As Hurricane Isaac moves into Louisiana, a little robot named Alex is swimming through the Atlantic Ocean off the coast of Puerto Rico, helping collect information that will help predict future tropical storms. Alex is a Wave Glider robot that measures ocean temperatures up to a depth of 7 meters.

The robot was made by Liquid Robotics, and is the hundredth of its kind to be tested. By measuring water temperature, Alex can help predict the strength of hurricanes. Unlike current data, which is limited to the surface temperatures that airplanes and satellites can collect, Alex can dive into the water to gather more stable temperatures that can be more useful in making predictions. The robot also measures wind speed and other weather data, along with wave direction and height. As it lives in the Atlantic through this fall’s hurricane season, the data Alex collects will be fed into hurricane models so scientists can better understand how well it can improve forecasts. Liquid Robotics in working closely with NOAA on these tests.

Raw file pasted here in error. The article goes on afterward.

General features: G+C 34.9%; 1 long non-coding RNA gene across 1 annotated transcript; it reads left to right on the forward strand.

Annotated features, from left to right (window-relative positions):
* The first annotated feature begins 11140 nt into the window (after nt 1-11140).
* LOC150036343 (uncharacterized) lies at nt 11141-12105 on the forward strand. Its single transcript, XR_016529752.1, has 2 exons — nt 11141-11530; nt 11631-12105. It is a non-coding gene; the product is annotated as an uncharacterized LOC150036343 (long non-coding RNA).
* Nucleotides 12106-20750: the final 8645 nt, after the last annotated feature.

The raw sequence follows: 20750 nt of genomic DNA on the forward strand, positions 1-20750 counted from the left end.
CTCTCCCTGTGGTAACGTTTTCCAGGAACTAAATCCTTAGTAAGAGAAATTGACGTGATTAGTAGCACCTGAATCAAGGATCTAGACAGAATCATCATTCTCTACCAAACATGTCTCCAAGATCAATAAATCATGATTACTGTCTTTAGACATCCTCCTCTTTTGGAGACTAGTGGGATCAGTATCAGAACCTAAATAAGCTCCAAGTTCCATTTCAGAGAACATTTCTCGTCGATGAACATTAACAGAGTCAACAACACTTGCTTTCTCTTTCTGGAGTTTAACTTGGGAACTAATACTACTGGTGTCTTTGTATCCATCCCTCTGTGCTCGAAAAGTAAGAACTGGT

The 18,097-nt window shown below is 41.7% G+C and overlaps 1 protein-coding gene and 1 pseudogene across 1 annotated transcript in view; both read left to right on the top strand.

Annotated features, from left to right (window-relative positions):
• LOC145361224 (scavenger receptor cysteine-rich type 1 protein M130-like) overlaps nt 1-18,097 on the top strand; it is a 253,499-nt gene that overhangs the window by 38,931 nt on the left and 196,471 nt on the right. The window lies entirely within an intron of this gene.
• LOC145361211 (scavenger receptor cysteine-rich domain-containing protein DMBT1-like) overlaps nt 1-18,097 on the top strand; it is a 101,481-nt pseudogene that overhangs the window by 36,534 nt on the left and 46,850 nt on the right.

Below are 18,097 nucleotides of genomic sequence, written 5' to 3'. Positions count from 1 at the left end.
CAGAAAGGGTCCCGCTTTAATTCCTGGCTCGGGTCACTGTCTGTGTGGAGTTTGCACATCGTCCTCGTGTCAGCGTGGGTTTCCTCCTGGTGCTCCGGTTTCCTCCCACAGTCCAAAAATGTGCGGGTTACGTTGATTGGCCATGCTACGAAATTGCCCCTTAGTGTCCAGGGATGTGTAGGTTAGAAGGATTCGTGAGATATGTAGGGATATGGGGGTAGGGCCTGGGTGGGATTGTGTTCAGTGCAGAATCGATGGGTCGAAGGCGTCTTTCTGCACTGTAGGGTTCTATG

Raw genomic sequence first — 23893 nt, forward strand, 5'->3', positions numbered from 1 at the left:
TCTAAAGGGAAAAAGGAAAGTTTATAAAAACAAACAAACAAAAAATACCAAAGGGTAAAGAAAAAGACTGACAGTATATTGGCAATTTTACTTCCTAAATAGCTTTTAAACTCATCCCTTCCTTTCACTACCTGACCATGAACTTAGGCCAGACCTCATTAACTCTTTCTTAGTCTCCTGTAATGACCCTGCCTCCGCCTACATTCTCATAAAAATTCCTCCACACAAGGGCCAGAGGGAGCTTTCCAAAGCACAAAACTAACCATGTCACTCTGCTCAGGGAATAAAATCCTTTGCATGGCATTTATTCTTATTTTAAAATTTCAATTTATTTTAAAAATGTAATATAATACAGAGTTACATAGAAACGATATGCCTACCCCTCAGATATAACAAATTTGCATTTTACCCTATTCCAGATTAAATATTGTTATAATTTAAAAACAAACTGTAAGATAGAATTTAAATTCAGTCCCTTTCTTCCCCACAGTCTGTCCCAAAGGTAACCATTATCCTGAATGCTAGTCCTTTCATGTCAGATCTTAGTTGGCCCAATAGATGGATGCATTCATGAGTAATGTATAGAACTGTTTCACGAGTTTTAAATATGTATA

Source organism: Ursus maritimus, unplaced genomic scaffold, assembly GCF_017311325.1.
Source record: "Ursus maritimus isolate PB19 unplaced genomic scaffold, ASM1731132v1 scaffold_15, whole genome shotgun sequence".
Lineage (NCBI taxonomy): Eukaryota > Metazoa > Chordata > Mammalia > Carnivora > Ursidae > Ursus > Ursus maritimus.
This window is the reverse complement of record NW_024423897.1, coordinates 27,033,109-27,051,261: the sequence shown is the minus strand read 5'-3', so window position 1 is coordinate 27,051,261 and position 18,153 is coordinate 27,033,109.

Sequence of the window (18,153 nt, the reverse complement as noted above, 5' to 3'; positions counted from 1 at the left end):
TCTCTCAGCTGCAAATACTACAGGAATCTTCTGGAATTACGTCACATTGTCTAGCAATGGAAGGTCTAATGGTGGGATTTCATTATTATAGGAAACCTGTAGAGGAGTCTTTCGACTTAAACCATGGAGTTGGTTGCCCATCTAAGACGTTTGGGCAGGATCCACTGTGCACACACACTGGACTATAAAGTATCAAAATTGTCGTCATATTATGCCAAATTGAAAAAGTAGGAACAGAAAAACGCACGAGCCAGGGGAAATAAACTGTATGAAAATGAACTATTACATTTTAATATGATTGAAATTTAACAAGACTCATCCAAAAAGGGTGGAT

Hurricane predictions have been steadily improving; now forecasters can understand the path of a storm as much as three days in advance. Even as recently as 2005, modeling was much less accurate: Experts expected Hurricane Rita to hit Houston, but the storm took a different path. Though the path of current hurricanes is now better understood, predicting intensity has been more of a challenge. The wave gliders should help solve that challenge. To date, wave gliders have logged over 100,000 miles of operations, and are in use in a number of industries, including fisheries and offshore oil fields.

Image by Liquid Robotics